Flipped classrooms gain popularity

November 3rd, 2014


Those who want to succeed in the profession of oral hygiene and dentistry are quickly learning that technology is a major part of the job. One way to continue developing one's skills in the classroom is to utilize dental academic software. A product like this can actually shift the direction that people learn information. For example, Campus Technology recently spoke to the concept of the flipped classroom, in which students attend class to do practical work and solve problems, and then for homework will study materials in written form or watch a lecture on their computers. This new way of teaching allows students time with their professors when they can get hands-on help much more thoroughly, allowing for more engagement than a traditional class.

"The model is becoming increasingly popular in higher education institutions because of how it rearranges face-to-face instruction for professors and students, creating a more efficient and enriching use of class time," said a report by the New Media Consortium.

Many schools that follow through the flipped classroom model have found students can learn more through the aid of advanced technology. Dental schools can go along with this model by utilizing hygiene academic software and other tools to facilitate the learning process.

As one example, there was a biochemistry class at Columbia College in New York City that switched its format from lecture plus homework to working in the class plus a lecture and reading at home. The students became more engaged and it allowed the professor to go deeper into the reading material. Additionally, students could use technology on their mobile devices to gain more insights into the class during their own leisure time.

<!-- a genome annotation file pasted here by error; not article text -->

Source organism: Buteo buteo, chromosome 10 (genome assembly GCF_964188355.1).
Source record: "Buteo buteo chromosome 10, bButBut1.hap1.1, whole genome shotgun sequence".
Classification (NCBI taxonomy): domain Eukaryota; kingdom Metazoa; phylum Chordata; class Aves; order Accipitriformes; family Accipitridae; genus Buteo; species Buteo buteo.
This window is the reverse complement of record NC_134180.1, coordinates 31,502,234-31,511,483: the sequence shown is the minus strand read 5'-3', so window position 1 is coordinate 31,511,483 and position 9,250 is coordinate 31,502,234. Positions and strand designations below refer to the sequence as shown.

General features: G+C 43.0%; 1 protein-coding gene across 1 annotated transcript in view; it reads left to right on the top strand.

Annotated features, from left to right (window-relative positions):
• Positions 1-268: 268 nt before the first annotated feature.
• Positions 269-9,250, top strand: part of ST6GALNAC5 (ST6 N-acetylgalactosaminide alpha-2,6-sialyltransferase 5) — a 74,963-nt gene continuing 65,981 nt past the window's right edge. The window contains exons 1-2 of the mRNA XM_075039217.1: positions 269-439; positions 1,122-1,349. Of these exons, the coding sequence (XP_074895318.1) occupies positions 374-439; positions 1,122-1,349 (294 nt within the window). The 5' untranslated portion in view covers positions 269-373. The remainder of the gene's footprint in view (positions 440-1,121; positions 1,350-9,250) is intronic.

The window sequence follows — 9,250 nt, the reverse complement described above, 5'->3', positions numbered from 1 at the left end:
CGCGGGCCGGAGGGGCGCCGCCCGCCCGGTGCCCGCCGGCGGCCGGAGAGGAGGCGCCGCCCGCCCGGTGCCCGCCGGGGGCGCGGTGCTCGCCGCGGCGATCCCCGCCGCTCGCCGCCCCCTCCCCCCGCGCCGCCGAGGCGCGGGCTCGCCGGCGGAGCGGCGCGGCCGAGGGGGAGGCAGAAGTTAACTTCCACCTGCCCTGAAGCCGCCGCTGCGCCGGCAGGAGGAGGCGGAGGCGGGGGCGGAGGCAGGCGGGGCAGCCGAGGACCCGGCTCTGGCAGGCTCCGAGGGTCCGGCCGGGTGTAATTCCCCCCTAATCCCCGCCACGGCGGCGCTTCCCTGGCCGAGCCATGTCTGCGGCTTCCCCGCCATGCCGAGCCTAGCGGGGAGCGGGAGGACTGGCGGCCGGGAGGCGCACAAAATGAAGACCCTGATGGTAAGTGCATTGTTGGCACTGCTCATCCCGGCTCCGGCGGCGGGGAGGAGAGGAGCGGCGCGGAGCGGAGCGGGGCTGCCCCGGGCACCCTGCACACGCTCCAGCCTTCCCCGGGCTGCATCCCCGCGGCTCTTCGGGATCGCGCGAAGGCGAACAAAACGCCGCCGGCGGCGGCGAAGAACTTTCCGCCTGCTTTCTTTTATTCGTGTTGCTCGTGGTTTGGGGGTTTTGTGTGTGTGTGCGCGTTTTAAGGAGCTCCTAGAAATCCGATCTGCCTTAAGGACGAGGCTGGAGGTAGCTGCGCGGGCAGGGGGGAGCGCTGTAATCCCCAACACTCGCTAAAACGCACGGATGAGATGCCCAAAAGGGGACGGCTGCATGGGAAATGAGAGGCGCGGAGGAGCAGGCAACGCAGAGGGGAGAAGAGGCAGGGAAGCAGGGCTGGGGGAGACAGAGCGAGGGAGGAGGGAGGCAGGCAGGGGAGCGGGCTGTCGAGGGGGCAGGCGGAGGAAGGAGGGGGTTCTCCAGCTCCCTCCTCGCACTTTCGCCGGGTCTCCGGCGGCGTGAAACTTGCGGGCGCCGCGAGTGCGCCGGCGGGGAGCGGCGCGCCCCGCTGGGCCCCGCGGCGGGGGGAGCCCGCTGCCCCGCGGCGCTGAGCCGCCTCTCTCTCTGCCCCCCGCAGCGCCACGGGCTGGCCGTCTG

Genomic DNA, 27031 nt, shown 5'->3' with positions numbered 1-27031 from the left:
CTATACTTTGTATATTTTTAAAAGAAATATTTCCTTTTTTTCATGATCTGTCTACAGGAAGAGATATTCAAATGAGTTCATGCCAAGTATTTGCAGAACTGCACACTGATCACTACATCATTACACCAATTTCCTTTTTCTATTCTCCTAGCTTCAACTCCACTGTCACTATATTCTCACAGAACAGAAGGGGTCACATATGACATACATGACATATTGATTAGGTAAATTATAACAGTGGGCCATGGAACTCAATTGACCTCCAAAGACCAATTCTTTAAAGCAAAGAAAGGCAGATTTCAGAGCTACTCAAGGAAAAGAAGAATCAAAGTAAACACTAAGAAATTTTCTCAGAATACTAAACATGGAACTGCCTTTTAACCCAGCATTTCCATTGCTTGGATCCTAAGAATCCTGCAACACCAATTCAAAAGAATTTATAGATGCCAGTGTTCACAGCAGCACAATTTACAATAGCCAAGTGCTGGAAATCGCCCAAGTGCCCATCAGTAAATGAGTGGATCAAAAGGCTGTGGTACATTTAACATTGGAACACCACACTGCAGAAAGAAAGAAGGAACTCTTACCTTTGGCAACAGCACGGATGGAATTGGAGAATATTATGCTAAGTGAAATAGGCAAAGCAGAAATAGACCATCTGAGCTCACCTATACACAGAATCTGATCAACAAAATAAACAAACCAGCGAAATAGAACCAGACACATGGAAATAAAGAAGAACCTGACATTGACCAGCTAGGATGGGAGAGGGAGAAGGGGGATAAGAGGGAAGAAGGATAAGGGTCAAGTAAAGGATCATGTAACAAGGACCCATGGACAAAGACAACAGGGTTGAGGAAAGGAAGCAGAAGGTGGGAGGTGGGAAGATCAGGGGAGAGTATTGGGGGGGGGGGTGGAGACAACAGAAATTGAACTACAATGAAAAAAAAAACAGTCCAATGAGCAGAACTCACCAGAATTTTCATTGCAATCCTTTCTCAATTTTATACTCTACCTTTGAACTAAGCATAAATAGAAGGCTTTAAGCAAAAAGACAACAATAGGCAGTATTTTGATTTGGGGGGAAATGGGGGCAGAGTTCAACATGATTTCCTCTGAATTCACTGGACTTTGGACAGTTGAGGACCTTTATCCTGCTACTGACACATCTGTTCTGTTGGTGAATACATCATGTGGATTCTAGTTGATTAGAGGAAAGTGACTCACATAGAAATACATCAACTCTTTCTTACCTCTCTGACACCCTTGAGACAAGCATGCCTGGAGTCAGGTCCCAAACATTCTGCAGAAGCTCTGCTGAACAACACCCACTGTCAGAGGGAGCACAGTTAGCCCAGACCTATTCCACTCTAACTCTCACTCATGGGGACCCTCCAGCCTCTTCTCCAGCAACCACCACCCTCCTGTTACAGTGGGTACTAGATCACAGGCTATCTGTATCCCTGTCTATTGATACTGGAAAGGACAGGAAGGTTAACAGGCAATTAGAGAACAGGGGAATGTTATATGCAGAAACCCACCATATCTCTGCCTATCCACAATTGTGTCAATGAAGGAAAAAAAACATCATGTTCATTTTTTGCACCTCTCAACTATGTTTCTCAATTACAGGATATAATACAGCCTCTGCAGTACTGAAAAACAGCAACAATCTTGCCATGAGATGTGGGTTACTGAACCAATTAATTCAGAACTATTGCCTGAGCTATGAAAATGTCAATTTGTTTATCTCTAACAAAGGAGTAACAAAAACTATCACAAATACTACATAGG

Becoming a teacher
Many students who learn through dental school software or other technology may become inspired to become teachers themselves. One example of a student who became a teacher after practicing the profession for many years is Jerelyn Champine, writing in RDH Magazine. She said that her path to become a teacher appeared to her when she student-taught as part of her process toward earning a bachelor's degree.

By engaging in the profession as well as teaching early as a student-helper, she began to ask questions about how a proper oral hygiene class should be taught.

As professors retire, there comes a need to fill positions with new teachers who can lead the next generation of oral hygiene practitioners. The first step to being a teacher is being a student, and there can be no better way of learning the process of oral care than by using dental software.

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